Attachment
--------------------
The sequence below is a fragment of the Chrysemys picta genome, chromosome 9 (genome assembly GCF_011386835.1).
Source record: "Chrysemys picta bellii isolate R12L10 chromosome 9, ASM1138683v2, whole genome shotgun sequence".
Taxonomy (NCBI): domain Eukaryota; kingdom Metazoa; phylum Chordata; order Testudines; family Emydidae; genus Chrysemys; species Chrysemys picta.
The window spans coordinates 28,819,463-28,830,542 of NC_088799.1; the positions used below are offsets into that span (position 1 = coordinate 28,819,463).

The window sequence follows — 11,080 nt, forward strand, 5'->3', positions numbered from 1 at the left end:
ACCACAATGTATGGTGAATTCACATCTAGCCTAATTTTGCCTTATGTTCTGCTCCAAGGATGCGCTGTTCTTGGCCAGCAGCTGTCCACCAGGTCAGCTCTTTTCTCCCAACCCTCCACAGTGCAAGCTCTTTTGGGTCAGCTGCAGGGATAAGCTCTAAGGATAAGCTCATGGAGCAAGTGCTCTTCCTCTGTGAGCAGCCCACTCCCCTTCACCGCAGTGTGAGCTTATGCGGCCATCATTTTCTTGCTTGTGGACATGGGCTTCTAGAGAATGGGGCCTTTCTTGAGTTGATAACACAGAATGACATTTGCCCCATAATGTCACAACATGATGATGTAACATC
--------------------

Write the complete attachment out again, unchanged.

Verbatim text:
The sequence below is a fragment of the Chrysemys picta genome, chromosome 9 (genome assembly GCF_011386835.1).
Source record: "Chrysemys picta bellii isolate R12L10 chromosome 9, ASM1138683v2, whole genome shotgun sequence".
Taxonomy (NCBI): domain Eukaryota; kingdom Metazoa; phylum Chordata; order Testudines; family Emydidae; genus Chrysemys; species Chrysemys picta.
The window spans coordinates 28,819,463-28,830,542 of NC_088799.1; the positions used below are offsets into that span (position 1 = coordinate 28,819,463).

The window sequence follows — 11,080 nt, forward strand, 5'->3', positions numbered from 1 at the left end:
ACCACAATGTATGGTGAATTCACATCTAGCCTAATTTTGCCTTATGTTCTGCTCCAAGGATGCGCTGTTCTTGGCCAGCAGCTGTCCACCAGGTCAGCTCTTTTCTCCCAACCCTCCACAGTGCAAGCTCTTTTGGGTCAGCTGCAGGGATAAGCTCTAAGGATAAGCTCATGGAGCAAGTGCTCTTCCTCTGTGAGCAGCCCACTCCCCTTCACCGCAGTGTGAGCTTATGCGGCCATCATTTTCTTGCTTGTGGACATGGGCTTCTAGAGAATGGGGCCTTTCTTGAGTTGATAACACAGAATGACATTTGCCCCATAATGTCACAACATGATGATGTAACATC